Indoor swimming pools offer challenges both in maintaining proper water balance and proper sanitization. Volatilization of chlorinated and/or brominated disinfection by-products combined with decreased fresh air exchange can create conditions that may be less than ideal for swimmers and operators in these venues.
This article explores these disinfection by-products (DBP), potential risks associated with them and current practices to help mitigate these potential risks. It is generally accepted that the benefits associated with swimming outweigh any potential risks in indoor venues; however, the positive benefits of swimming should be enhanced by minimizing exposure to DBP.
Indoor recreational water facilities grew from the desire of people in colder climates to continue swimming during the winter months. Since these indoor swimming pools are specifically designed to limit exposure to the outside environment, they have always faced challenges with balancing water chemistry, maintaining heat and humidity levels in the facility as well as providing fresh air exchange around the pool. Since there is no natural wind in the facility, the indoor air can stagnate without proper ventilation. With typically warmer air in an indoor facility, humidity control can also be a challenge as water evaporates from the pool.
Disinfection in swimming pools, whether indoors or outdoors, requires the use of a primary sanitizer, in many cases chlorine. When chlorine reacts with organic waste materials left behind by bathers, chlorinated by-products can form. These by-products can be volatile and escape from the water into the surrounding air. Being heavier than air, many of these by-products can hover around the surface of the pool and on the pool deck. In outdoor pools, air movement generally disperses many of these byproducts, however in indoor facilities, that air movement can be limited thus allowing for greater concentrations to accumulate.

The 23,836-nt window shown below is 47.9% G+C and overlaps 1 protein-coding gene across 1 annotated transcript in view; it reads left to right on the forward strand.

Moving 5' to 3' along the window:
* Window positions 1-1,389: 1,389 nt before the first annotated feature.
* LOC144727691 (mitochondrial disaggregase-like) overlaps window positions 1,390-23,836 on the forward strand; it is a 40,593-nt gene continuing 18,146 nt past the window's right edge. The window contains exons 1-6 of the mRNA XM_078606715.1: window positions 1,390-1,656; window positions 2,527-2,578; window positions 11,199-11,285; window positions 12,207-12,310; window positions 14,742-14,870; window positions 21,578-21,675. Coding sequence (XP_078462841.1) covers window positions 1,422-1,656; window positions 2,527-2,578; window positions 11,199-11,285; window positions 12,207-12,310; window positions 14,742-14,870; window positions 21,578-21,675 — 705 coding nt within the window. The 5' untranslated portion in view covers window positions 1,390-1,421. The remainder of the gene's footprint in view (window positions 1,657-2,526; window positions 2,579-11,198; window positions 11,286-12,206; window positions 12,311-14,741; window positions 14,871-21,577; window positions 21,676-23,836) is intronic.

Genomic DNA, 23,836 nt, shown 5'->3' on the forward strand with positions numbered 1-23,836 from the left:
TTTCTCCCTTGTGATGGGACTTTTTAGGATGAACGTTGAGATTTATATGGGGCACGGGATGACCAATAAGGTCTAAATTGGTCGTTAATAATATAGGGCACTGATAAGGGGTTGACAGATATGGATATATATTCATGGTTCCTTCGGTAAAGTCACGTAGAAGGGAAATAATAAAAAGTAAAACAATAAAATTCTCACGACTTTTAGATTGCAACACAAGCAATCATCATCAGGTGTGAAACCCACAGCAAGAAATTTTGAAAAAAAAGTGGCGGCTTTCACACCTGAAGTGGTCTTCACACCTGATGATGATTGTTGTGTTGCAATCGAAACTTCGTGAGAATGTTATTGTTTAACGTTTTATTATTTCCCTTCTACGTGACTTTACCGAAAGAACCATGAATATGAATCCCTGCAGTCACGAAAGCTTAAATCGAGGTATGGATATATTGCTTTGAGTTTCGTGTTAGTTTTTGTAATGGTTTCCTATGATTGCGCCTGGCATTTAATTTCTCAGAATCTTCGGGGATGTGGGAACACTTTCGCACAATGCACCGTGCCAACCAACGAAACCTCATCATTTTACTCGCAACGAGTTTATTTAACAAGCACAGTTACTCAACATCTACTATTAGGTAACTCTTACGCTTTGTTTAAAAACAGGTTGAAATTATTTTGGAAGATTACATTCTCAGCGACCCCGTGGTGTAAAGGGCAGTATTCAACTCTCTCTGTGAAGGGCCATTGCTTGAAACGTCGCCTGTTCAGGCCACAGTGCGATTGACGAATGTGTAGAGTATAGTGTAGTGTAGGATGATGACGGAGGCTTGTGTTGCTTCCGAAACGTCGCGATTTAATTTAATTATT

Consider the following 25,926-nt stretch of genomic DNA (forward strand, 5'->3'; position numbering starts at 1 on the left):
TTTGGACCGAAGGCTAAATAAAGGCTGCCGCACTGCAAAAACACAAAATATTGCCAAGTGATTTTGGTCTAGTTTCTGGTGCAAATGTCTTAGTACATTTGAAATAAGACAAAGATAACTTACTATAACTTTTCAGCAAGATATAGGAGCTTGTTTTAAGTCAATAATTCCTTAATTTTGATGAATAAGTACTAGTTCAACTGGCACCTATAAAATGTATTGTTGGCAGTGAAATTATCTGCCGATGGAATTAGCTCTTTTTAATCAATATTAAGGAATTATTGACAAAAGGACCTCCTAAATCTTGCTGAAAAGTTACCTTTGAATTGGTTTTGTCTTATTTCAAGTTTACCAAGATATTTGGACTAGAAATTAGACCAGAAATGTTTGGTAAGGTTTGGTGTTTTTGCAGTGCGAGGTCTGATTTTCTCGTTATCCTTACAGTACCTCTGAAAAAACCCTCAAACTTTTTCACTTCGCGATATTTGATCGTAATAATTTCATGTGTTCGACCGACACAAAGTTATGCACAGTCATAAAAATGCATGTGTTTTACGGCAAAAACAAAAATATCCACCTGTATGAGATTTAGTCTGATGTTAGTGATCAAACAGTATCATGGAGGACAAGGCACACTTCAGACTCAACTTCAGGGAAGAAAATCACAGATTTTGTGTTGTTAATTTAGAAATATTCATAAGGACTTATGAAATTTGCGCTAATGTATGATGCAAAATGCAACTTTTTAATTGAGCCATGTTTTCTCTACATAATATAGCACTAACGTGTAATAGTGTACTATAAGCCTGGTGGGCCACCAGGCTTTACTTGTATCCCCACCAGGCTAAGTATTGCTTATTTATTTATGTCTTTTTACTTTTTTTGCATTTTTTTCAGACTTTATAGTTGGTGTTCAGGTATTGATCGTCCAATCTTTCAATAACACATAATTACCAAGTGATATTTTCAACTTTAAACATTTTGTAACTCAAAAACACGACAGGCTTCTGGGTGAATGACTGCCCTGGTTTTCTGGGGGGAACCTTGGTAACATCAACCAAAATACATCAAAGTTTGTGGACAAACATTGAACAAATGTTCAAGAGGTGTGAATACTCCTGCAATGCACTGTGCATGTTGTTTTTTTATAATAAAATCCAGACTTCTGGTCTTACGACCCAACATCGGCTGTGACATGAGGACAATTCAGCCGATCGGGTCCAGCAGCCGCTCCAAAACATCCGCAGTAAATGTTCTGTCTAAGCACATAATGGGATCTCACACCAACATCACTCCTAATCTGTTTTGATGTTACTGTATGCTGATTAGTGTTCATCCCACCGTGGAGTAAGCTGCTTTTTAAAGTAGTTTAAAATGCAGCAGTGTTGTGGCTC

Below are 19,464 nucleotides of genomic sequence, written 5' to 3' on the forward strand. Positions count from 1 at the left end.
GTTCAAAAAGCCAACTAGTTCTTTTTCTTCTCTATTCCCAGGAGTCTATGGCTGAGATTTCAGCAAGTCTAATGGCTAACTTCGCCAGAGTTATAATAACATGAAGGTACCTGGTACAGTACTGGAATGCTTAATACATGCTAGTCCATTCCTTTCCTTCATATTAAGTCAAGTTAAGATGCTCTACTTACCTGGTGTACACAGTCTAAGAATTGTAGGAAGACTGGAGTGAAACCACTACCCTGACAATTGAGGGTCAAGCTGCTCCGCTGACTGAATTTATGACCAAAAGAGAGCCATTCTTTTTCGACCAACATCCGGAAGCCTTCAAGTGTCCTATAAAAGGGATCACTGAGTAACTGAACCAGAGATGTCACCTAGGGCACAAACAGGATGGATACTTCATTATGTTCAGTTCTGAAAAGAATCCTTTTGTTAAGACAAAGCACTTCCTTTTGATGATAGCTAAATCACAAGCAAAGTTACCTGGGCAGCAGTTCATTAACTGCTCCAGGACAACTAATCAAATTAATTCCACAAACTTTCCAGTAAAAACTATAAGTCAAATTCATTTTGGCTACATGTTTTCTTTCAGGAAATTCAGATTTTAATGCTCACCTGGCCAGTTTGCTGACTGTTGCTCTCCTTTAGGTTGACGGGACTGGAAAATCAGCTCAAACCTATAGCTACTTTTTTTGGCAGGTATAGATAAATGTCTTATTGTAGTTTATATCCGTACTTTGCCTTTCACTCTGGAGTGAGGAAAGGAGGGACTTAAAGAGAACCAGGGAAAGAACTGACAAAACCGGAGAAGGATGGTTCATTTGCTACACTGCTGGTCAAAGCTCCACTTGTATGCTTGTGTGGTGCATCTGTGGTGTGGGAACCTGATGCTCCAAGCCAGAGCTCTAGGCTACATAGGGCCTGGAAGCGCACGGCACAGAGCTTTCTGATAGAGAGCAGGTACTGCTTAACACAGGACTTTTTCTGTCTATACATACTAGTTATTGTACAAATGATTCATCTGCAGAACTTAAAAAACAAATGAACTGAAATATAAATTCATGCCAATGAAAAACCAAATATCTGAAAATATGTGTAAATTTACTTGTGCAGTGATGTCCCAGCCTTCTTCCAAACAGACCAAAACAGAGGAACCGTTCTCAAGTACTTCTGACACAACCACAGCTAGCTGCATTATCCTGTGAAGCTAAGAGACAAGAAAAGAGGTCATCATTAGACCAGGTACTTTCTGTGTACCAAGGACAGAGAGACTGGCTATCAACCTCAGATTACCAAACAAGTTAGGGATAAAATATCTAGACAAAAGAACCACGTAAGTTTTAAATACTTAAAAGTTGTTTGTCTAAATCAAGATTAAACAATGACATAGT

DISINFECTION BY-PRODUCTS (DBPS) AND PRECURSOR CHEMICALS
Swimmers leave behind a myriad of organics and other chemicals in the water that can react with chlorine to form DBPs. These include such things as urea and creatinine (from sweat and urine), oils and other organics (from personal care products), and other nitrogen-containing compounds. DBPs can take the form of inorganic or organic chloramines. Inorganic forms are primarily trichloramine (NCl3), dichloramine (NHCl2) and monochloramine (NH2Cl). Another class of DBPs is typically referred to as trihalomethanes (THMs) of which chloroform (CHCl3) is a primary concern. A study in Barcelona, Spain (Richardson 2010) identified over 100 DBPs, many of which had not been previously identified in the literature. This is an area open to further research.
DBPS IN INDOOR SWIMMING POOLS
Several studies have looked for a correlation between the concentration of DBPs in indoor swimming pool water and the concentration of DBPs in indoor air around these pools. At least one study did find significant concentrations of DBPs in both the pool water and the surrounding air, but the correlations between the air concentration and the pool concentration was not strong. However, another study found several factors do correlate the air concentration with the pool water concentration of DBPs. First, is the time of day. Later in the day, more use of the pool and agitation of the water resulted in higher air concentrations of the DBPs. Second, an increase in the number of water changes was associated with a decrease in the air concentration of DBPs. Third, increased ventilation (air changes per hour) resulted in a decrease in DBPs in the air. These studies have identified a wide variety of DBPs in the air surrounding indoor pools. They also indicate the difficulties correlating the concentration of DBPs in indoor pool water to indoor air quality. There is still a lot to learn and further studies are needed.